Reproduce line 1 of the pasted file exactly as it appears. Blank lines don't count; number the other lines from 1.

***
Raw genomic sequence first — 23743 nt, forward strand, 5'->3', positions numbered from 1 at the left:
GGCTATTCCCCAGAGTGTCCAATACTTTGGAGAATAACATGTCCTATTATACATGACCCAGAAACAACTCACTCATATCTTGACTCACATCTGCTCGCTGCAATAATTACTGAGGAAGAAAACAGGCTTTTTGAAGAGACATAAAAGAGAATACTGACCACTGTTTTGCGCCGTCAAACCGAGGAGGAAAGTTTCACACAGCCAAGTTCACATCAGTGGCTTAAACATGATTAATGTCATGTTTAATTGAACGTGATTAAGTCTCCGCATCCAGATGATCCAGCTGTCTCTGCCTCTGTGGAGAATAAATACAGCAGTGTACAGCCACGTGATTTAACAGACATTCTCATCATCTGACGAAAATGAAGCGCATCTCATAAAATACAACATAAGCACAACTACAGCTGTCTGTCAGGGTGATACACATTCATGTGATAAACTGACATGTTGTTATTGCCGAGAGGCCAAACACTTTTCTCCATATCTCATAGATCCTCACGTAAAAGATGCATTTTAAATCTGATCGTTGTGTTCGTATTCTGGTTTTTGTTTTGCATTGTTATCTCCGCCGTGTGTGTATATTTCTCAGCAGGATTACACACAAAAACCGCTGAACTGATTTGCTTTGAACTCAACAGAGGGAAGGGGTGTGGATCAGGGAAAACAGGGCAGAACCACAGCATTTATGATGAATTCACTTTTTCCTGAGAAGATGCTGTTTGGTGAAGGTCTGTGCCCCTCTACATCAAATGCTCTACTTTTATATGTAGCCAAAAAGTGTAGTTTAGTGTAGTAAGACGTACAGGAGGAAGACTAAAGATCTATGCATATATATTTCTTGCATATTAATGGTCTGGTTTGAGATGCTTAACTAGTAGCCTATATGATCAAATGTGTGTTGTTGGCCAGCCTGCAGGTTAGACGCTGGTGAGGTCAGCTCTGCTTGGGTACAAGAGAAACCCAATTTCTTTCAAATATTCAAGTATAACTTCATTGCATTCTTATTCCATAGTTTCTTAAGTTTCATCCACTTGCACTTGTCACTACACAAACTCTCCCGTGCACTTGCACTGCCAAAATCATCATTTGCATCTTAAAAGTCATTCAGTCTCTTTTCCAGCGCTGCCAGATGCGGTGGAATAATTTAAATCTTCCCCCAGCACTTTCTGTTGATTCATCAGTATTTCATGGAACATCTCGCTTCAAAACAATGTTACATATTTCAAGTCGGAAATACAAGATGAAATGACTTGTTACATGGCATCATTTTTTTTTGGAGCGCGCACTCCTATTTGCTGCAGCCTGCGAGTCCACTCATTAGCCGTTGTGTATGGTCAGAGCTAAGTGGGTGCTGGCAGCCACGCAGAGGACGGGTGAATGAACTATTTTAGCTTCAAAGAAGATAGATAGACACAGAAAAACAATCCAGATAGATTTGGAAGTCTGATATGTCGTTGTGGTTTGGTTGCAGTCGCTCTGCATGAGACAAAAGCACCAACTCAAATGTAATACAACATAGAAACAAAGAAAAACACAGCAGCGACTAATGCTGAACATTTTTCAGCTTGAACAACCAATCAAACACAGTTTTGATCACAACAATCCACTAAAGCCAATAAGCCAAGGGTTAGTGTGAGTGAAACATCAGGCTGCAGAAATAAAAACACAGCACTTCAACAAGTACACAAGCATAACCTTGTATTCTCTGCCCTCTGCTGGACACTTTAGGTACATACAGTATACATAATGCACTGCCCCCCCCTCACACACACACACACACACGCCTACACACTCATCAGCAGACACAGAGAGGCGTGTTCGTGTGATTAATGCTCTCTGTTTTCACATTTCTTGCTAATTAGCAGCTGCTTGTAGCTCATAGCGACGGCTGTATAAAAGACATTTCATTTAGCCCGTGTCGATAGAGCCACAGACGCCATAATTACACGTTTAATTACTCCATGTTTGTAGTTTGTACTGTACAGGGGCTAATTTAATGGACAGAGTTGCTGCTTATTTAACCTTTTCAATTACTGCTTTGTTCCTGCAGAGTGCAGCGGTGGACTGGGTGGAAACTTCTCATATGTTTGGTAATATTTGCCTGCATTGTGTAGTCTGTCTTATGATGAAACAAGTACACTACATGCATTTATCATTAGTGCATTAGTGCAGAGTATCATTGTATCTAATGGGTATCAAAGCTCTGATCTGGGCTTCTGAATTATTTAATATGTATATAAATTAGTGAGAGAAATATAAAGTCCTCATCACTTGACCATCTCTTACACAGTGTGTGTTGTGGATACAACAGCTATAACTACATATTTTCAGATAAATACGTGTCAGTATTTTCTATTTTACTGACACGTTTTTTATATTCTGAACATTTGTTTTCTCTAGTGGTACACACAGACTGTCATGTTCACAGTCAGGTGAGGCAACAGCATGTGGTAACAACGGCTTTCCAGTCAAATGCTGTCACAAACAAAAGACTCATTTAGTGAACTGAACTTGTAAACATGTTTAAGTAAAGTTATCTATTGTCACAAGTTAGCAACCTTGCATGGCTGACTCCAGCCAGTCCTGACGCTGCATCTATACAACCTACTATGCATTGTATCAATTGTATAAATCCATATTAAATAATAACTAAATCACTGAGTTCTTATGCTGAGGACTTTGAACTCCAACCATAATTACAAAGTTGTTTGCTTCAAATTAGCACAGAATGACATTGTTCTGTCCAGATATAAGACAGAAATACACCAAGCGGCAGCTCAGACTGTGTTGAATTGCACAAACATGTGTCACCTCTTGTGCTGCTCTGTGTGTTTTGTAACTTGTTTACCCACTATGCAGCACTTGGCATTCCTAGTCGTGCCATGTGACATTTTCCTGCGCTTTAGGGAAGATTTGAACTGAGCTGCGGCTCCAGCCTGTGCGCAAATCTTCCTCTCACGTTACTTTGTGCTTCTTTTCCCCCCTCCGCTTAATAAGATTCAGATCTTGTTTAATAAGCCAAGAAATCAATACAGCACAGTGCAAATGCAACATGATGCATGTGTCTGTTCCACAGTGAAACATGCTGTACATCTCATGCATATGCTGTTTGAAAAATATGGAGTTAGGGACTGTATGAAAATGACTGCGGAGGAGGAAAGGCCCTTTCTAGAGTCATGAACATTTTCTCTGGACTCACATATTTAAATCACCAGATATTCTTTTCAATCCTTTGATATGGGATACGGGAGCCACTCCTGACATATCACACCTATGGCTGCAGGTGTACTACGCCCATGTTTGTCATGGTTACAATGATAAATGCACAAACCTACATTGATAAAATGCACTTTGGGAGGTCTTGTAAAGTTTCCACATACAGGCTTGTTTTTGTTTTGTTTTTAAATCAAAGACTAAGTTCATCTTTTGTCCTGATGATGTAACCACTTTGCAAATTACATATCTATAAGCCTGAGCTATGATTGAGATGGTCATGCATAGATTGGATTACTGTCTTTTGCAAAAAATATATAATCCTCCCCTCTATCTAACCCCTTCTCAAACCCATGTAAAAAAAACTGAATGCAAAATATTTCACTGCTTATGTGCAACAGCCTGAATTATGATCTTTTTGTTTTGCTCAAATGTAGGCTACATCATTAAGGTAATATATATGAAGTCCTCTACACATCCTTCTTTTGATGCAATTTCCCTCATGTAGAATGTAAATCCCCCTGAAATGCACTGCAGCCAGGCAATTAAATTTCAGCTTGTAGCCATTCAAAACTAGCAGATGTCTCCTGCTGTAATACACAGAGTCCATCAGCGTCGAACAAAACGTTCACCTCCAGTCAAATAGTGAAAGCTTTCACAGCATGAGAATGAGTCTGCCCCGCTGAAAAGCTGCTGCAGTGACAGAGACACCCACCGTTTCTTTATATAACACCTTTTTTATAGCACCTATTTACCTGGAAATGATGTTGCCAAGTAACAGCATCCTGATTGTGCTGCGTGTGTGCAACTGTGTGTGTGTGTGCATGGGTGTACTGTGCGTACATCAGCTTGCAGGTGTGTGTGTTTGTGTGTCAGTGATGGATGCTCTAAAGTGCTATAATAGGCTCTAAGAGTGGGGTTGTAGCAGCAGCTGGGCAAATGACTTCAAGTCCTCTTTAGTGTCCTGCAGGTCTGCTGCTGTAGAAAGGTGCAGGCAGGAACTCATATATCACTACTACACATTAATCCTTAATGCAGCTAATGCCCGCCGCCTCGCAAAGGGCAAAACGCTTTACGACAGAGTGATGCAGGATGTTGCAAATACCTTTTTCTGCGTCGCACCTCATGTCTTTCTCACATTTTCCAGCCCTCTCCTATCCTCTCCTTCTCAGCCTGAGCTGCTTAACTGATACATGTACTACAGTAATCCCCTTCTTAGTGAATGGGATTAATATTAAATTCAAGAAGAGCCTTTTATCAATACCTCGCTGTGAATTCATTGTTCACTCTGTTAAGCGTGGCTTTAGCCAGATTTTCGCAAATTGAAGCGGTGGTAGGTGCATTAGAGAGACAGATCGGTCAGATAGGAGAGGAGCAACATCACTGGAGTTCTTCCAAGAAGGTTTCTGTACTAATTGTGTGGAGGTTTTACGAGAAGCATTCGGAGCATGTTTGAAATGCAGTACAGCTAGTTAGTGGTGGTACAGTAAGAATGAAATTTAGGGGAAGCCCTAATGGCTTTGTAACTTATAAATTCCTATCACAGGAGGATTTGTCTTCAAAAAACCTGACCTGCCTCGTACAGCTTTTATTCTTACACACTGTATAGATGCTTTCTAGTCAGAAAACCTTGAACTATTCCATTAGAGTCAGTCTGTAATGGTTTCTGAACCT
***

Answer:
Raw genomic sequence first — 23743 nt, forward strand, 5'->3', positions numbered from 1 at the left: